Effect of historical climatic and hydrometeorological extremes on slope
and fluvial processes in the Western Beskydy Mts. and their forefield
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::: Aim of the project :::

The aim of the presented project is to correlate geomorphic and sedimentary evidence of hazardous geomorphological processes and relevant time series of historical climatic and hydrometeorological events in sensitive landscape of the Western Beskydy Mountains and their forefield. The targeted time period is the last millennium and the main effort is to reveal climatic and consequent geomorphic feedbacks of the Little Ice Age. Geomorphological, sedimentological and geochronological methods will make it possible to define historical phases of intensified sediment pulses connected with accelerated mass wasting, fluvial aggradation and development of alluvial fans. Techniques of historical climatology connected with statistical analysis will be used for the determination of relative importance of climatological and anthropogenic aspects of the occurrence of historical catastrophic geomorphic processes. Obtained relationships between climatic and geomorphic processes will be used in order to construct future scenarios, especially in the context of possible future climatic changes.

::: Substance of the project :::

The substance of the grant project is to determine and create a chronological spectrum of displays of extreme geomorphological processes of the last 1000 years and to correlate them with climatic and hydrometeorologic extremes identified by means of the analysis of documentary sources, dendrochronological methods and apparatus-based measurement. The studied geomorphological extremes (catastrophic geomorphological processes) include particularly (i) slope processes of a type of landslides, flowslides and rockfalls and (ii) fluvial (mainly flood-like) processes related to massive displays of flood facies aggradation and erosional transformation of valley bottoms. Fluvial processes can thus be observed both in alluvial plains and on the surface of alluvial fans. The analysis will be carried out in a model area of the Western Beskydy Mts. including their foreground since they are frequently affected by catastrophic geomorphological phenomena (e.g. Brázdil, Kirchner et al., 2007).

::: Studied territory :::

The studied territory is delimited by geomorphological areas of the Western Beskydy Mts., Západobeskydské podhůří Foothills and Northern Outer Carpathian Depression (sensu Demek et al., 2006). The centre of the research is related predominantly with the geomorphological units of the Moravskoslezské Beskydy Mts., Slezské Beskydy Mts., Jablunkovská brázda Furrow, Hostýn-Vsetín Highlands, Podbeskydská pahorkatina Upland and Ostrava Basin. In this respect, the study area is convenient for the research of hazardous geomorphological processes in mountain and piedmont regions, namely as a consequence of climatic and hydrometeorological extremes.

The research requires interdisciplinary approach as the only way to reveal the morphosystem reaction to climatic fluctuations and to determine parameters of this relation using appropriate research methods and interpretation procedures. Special emphasis will be laid on the identification of intensive slope and fluvial processes in the LIA period and on the assessment of the LIA influence on the contemporary landforms character and LIA sedimentary record in slope, fluvial and proluvial sequences. The study of interactions between historical climatic and hydrometeorological extremes and catastrophic geomorphological processes will facilitate predicting the extent of present georelief changes as well as the changes in the intensity of geomorphological processes, particularly in connection with global climate change. Although there are many world examples of historical climatic extremes and their impact on the georelief development (Evans a Clague, 1994; Starkel, 2001 etc.), a wide range of issues remains unsolved. These include, among others, the problem of the LIA extremity in the context of the whole Late Holocene, i.e. whether it really represented an exceptional fluctuation that is, within geomorphological and sedimentological record, incomparable with other humid and cold phases identified in the Western Carpathians in Subboreal and Subatlantic (e.g. the periods of 3900-3400 BC, 2800-2600 BC, 2200-2000 BC, 1700-1300 BC, 800 BC- 0 AD, 600-1000 AD and 1200 (or 1300)-1400 AD - sensu Margielewski, 2006). Other issues concern (i) the relation between the climate and geomorphological processes before the LIA onset and after its termination and (ii) the degree of influence of climate and/or increased anthropopresion (in the study area largely coinciding with the LIA period) on the identified geomorphological extremes.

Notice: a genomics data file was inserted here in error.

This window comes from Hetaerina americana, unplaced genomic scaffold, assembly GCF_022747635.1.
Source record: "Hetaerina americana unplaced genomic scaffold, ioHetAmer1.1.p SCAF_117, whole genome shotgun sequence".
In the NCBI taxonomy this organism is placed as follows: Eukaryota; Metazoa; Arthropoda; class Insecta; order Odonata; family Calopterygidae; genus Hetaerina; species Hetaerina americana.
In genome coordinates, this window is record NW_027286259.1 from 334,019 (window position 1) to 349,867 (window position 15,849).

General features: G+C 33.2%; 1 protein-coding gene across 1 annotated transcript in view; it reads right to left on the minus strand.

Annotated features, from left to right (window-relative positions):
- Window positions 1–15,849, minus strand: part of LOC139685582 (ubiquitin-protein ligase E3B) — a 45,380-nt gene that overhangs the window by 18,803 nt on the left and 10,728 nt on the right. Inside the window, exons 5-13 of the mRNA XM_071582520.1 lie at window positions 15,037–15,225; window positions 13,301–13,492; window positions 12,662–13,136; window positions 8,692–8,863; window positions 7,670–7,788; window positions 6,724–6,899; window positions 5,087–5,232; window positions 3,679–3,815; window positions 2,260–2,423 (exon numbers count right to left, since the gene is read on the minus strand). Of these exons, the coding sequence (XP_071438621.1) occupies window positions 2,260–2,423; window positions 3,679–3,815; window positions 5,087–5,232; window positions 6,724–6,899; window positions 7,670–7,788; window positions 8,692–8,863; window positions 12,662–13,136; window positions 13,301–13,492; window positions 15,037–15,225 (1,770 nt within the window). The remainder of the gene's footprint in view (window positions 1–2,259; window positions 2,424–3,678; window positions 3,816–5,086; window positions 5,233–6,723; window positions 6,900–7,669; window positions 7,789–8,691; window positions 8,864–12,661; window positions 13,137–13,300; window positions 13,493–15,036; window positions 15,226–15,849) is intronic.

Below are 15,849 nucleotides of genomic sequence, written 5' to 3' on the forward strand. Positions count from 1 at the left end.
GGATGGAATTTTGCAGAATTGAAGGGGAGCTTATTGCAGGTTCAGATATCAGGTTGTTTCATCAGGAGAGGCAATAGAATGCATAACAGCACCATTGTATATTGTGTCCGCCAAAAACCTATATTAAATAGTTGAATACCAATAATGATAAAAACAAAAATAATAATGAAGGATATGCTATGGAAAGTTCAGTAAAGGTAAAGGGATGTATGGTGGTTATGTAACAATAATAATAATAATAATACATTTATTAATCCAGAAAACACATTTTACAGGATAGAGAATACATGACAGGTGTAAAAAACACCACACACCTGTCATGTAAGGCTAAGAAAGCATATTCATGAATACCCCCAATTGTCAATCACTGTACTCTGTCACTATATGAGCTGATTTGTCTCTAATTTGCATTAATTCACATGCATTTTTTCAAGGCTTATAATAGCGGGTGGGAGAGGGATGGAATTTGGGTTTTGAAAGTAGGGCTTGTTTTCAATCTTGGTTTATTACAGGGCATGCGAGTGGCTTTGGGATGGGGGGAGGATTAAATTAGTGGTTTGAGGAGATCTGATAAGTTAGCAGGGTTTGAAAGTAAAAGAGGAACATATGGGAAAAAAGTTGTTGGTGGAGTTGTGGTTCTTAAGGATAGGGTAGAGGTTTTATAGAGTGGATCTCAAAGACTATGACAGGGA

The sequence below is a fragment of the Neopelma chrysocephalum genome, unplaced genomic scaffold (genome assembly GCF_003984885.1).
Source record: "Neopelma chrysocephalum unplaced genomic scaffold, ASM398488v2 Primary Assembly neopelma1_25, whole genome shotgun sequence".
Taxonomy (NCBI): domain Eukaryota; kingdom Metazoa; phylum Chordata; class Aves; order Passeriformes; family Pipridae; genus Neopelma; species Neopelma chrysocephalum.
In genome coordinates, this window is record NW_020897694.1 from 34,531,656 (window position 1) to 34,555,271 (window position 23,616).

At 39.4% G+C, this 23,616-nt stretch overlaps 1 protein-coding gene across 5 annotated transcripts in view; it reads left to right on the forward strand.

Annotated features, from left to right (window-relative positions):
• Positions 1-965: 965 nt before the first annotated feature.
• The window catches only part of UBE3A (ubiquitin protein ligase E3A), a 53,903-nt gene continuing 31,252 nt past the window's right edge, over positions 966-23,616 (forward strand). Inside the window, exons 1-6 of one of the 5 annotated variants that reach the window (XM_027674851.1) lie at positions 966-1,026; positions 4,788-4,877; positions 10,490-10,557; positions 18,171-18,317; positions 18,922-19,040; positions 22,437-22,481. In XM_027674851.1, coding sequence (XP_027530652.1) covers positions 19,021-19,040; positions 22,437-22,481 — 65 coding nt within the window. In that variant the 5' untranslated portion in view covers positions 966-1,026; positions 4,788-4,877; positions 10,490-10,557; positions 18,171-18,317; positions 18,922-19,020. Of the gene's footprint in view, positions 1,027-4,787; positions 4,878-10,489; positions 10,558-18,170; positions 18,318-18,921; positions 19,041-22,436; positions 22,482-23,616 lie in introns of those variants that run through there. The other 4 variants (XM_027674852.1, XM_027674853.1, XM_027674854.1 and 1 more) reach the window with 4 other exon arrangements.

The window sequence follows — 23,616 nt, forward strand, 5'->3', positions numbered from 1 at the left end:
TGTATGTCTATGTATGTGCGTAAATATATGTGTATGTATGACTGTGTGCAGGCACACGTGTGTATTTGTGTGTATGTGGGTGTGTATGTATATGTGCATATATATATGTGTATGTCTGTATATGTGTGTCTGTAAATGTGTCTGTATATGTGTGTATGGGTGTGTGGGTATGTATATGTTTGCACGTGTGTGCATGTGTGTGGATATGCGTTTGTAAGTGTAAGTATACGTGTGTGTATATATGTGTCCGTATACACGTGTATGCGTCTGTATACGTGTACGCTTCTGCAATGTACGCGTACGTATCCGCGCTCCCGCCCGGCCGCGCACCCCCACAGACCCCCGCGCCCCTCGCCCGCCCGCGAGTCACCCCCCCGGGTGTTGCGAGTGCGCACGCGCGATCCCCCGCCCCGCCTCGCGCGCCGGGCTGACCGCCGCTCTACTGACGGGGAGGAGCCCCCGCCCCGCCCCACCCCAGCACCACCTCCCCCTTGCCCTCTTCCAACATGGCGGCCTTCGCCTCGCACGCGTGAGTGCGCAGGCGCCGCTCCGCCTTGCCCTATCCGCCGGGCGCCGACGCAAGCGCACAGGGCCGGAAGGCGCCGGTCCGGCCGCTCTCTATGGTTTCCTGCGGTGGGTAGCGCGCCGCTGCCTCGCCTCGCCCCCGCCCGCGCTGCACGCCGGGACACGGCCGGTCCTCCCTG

::: Main aims of the project :::

The main aims of the project are as follows:

1) Identification and typification of characteristic displays of historical geomorphological extremes in the georelief and selected sedimentary sequences.

2) Dating the above mentioned displays by means of geomorphological and geochronological (both absolute and relative) methods.

3) Creation of a time series of geomorphological extremes of the last millennium and its correlation with identified climatic and hydrometeorological extremes.

4) Identification of the LIA position and importance in the geomorphological development of the model area of the Western Beskydy Mts. and their foreground.

5) Estimation of the future development of catastrophic geomorphological processes in the context of current climate change and its future development.

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